A few days ago I attended the board of directors meeting of our local literacy organization where we held an election of new officers. The gentleman who has been president for the past 4 years is stepping down, but I had assumed that he would still be serving on the board and attending all of our events. Not so. He said that after 15 years he is going to step away and get into some other pursuits. Obviously he isn’t dead, but it still kind of made me a bit sad knowing that he will no longer be involved & around.

Earlier this week…via the aforementioned Facebook…I learned of the passing of my college pal Emily. Were Emily & I close friends?? Not especially. I hadn’t seen or spoken to her in nearly two decades. But for a short season all those years ago she & I ran in the same circle and did a lot of…socializing…together. I think she may have even once been my date to a fraternity formal (the memories of that time in my life are understandably fuzzy). Emily was tough yet bubbly, street smart yet understatedly sensitive. She was married with a couple of children, had a job she liked as a teacher, and to my understanding was happy. And now she is gone before she even reached the age of 40.

Faithful citizens of the Manoverse will recall that I lost my own mother 13 years ago. I have written previously about how I wish I could have just one more conversation with her and tell her all the things I never took the opportunity to say when she was alive. I don’t remember the last thing I said to my Mom and to this day that fact haunts me more than I can coherently communicate.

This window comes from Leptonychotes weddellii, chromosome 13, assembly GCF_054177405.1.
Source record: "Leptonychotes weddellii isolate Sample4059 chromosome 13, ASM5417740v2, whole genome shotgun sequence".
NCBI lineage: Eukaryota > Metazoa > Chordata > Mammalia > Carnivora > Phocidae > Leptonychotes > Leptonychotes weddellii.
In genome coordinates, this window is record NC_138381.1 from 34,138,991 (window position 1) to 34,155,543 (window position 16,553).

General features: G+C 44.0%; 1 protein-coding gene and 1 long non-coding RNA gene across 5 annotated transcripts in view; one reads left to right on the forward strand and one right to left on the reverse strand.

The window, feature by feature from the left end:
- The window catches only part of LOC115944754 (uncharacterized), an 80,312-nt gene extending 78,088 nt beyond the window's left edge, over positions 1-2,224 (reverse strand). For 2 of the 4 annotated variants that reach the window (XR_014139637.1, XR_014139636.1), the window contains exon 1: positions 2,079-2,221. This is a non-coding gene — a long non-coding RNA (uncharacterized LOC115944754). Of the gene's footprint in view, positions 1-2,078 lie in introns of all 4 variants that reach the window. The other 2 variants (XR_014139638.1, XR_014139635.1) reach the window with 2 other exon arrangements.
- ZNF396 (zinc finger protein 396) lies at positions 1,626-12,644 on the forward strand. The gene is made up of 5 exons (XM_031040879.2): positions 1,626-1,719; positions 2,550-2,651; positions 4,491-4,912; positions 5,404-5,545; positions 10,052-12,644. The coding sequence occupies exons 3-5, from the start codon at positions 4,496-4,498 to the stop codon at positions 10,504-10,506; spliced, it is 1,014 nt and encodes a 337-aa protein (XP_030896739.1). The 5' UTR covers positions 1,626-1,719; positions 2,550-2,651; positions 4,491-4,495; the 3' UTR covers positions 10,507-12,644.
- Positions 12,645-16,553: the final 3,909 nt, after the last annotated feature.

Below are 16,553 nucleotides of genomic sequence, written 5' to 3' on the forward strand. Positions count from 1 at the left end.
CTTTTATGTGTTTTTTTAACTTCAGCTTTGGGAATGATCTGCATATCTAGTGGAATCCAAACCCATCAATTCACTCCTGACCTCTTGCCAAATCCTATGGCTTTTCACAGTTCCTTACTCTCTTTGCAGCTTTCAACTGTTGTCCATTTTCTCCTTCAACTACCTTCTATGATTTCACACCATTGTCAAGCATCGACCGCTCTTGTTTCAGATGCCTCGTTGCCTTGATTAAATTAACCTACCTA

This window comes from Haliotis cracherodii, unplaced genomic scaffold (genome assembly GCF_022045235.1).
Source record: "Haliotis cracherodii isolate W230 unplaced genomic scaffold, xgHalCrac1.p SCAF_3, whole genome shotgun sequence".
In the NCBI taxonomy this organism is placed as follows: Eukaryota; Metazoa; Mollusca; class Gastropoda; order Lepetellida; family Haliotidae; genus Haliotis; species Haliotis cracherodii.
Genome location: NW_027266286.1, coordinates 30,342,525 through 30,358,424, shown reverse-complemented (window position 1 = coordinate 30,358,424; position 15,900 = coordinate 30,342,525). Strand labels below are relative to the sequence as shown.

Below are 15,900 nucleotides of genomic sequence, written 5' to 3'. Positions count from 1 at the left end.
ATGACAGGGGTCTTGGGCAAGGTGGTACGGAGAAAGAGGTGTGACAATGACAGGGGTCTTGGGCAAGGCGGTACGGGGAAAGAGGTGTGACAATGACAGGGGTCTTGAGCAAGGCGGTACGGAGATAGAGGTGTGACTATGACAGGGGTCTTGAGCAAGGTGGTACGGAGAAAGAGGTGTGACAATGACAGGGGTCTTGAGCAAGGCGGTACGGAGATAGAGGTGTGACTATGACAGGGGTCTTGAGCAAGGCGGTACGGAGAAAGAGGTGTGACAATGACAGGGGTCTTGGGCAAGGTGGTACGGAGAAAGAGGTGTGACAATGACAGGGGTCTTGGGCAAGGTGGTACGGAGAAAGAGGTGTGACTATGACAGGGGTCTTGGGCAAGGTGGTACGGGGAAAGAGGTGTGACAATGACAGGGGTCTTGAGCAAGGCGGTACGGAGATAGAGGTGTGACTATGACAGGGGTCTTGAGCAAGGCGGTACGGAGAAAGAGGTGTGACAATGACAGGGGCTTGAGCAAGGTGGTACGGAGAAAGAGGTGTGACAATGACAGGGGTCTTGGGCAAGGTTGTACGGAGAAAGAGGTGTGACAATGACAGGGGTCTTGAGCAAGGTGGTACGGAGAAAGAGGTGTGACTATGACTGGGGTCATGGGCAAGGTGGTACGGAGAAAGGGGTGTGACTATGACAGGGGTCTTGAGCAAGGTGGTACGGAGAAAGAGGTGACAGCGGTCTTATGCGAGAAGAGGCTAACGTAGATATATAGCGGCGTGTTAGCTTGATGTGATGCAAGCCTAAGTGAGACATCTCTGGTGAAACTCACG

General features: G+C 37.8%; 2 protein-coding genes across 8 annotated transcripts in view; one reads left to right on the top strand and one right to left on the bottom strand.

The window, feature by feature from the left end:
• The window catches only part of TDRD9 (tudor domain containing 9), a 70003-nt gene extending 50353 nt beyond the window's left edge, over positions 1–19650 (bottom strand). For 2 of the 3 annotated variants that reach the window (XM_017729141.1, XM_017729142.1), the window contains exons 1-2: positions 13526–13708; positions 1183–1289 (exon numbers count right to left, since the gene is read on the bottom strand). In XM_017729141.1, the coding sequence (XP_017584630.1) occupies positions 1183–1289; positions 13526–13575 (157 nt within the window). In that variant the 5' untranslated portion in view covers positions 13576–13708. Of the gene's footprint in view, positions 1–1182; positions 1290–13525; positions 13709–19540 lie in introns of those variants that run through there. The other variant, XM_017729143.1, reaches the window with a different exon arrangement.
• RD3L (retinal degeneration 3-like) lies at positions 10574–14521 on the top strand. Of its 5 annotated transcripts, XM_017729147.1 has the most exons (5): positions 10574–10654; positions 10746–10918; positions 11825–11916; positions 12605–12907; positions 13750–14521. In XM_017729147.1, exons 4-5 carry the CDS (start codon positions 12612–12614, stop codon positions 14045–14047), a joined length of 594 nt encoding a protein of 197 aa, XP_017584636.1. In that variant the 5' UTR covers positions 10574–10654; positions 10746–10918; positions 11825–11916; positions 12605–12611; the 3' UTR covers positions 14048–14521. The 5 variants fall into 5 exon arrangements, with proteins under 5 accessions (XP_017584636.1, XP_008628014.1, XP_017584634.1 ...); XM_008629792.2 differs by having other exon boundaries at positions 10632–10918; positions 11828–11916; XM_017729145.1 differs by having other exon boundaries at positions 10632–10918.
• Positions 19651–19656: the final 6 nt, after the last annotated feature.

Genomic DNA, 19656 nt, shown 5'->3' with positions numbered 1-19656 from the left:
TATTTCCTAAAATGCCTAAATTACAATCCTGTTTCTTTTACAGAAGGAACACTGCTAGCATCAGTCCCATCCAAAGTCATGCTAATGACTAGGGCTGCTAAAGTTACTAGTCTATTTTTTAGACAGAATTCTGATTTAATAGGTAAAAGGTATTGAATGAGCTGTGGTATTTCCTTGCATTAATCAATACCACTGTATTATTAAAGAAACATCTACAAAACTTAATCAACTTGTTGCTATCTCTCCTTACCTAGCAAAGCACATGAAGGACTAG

In the 1946 classic It’s A Wonderful Life (my all-time favorite Christmas film and #4 on my Favorite Movies List) the angel Clarence Oddbody (AS2) tells George Bailey that “each person’s life touches so many other lives that when they aren’t around it leaves an awful hole”. In 1989’s Field of Dreams (#3 on the Favorite Movies List) Doc Graham laments that “we just don’t recognize the most significant moments of our lives while they’re happening.” I would like to take this opportunity to encourage each of you to try to recognize these moments and understand how people touch your lives and how you play a role in their lives. Take your time. Be generous with hugs & affection. Tell people “thank you”. Always have your camera. Say goodbye or don’t say it…whatever you prefer. Just understand that there is no guarantee that there’ll be a next time. Laugh. Enjoy. Appreciate. Be thankful. We only get one shot at this life.

100 Favorite Movies…..#3

Society has a penchant for wanting everything to fit into its own neat little box. It makes life so much easier to define. This is as true for movies as anything, where we want to be able to compartmentalize films into cut & dried genres like comedy, action, western, horror, or drama. On occasion we’ll grudgingly submit to a special sub-category like family, sci-fi, Christmas, romantic comedy, thriller, or disaster epic. But what if a film simply refuses to be defined?? What if it cannot be shoehorned, pigeonholed, or painted with such a narrow perspective?? Such films are a rarity, and can be either an unmitigated disaster or particularly sublime.